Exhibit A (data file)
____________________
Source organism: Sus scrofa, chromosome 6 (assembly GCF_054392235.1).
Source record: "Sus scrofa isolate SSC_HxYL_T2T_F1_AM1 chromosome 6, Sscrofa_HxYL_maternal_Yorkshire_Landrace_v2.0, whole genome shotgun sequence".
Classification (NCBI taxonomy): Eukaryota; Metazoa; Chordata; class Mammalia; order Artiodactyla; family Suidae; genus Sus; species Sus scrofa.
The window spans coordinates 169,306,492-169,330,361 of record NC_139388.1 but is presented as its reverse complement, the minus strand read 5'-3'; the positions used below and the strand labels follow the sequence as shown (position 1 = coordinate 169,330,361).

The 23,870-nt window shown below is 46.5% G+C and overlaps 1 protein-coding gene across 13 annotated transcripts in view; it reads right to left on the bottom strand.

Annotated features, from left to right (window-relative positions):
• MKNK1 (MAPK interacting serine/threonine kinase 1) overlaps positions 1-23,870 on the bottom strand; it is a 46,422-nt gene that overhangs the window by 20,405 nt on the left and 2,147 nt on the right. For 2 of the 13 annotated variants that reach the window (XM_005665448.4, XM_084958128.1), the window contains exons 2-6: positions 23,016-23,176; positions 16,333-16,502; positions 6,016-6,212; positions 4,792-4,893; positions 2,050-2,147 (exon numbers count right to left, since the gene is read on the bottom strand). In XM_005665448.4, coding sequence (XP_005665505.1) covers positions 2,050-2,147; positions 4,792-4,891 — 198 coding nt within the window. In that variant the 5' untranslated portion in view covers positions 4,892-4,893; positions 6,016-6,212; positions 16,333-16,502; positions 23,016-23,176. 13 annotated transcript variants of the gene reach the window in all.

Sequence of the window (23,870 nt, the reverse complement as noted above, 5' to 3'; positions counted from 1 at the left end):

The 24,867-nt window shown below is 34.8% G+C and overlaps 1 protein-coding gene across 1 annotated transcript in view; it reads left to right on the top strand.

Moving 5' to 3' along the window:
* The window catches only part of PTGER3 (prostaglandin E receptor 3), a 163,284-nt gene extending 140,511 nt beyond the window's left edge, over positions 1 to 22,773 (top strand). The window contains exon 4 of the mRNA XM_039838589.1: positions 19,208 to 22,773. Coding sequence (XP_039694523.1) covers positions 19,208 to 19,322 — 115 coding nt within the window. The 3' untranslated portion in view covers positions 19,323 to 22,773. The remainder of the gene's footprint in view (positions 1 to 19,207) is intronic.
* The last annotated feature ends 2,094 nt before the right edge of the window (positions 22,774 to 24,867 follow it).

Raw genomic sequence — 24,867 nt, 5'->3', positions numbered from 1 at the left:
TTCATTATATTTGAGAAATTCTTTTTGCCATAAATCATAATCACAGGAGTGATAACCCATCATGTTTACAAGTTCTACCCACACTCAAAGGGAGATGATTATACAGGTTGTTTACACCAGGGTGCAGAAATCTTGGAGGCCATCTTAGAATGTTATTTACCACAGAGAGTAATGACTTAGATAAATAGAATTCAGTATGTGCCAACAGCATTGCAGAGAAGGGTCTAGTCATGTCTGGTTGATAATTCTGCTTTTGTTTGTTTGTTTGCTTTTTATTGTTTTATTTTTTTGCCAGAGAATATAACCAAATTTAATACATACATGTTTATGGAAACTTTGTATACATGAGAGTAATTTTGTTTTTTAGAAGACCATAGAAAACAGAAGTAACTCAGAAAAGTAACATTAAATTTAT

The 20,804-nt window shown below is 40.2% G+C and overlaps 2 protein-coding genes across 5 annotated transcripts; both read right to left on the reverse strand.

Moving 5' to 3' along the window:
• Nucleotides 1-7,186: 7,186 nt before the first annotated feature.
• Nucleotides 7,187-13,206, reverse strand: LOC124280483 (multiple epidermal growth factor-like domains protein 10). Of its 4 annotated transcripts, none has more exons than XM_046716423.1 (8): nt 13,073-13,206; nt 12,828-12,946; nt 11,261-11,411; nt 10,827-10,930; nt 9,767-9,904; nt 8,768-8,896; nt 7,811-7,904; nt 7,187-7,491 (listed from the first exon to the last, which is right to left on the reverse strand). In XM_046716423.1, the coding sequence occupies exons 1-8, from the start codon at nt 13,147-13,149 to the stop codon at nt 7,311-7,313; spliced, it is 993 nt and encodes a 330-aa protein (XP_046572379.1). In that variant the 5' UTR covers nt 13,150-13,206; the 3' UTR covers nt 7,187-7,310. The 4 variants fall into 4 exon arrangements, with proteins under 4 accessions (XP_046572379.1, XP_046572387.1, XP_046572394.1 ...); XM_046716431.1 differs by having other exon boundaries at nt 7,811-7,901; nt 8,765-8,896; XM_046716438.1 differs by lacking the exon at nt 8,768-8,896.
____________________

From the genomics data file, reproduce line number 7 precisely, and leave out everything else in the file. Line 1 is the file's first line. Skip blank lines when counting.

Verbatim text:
• MKNK1 (MAPK interacting serine/threonine kinase 1) overlaps positions 1-23,870 on the bottom strand; it is a 46,422-nt gene that overhangs the window by 20,405 nt on the left and 2,147 nt on the right. For 2 of the 13 annotated variants that reach the window (XM_005665448.4, XM_084958128.1), the window contains exons 2-6: positions 23,016-23,176; positions 16,333-16,502; positions 6,016-6,212; positions 4,792-4,893; positions 2,050-2,147 (exon numbers count right to left, since the gene is read on the bottom strand). In XM_005665448.4, coding sequence (XP_005665505.1) covers positions 2,050-2,147; positions 4,792-4,891 — 198 coding nt within the window. In that variant the 5' untranslated portion in view covers positions 4,892-4,893; positions 6,016-6,212; positions 16,333-16,502; positions 23,016-23,176. 13 annotated transcript variants of the gene reach the window in all.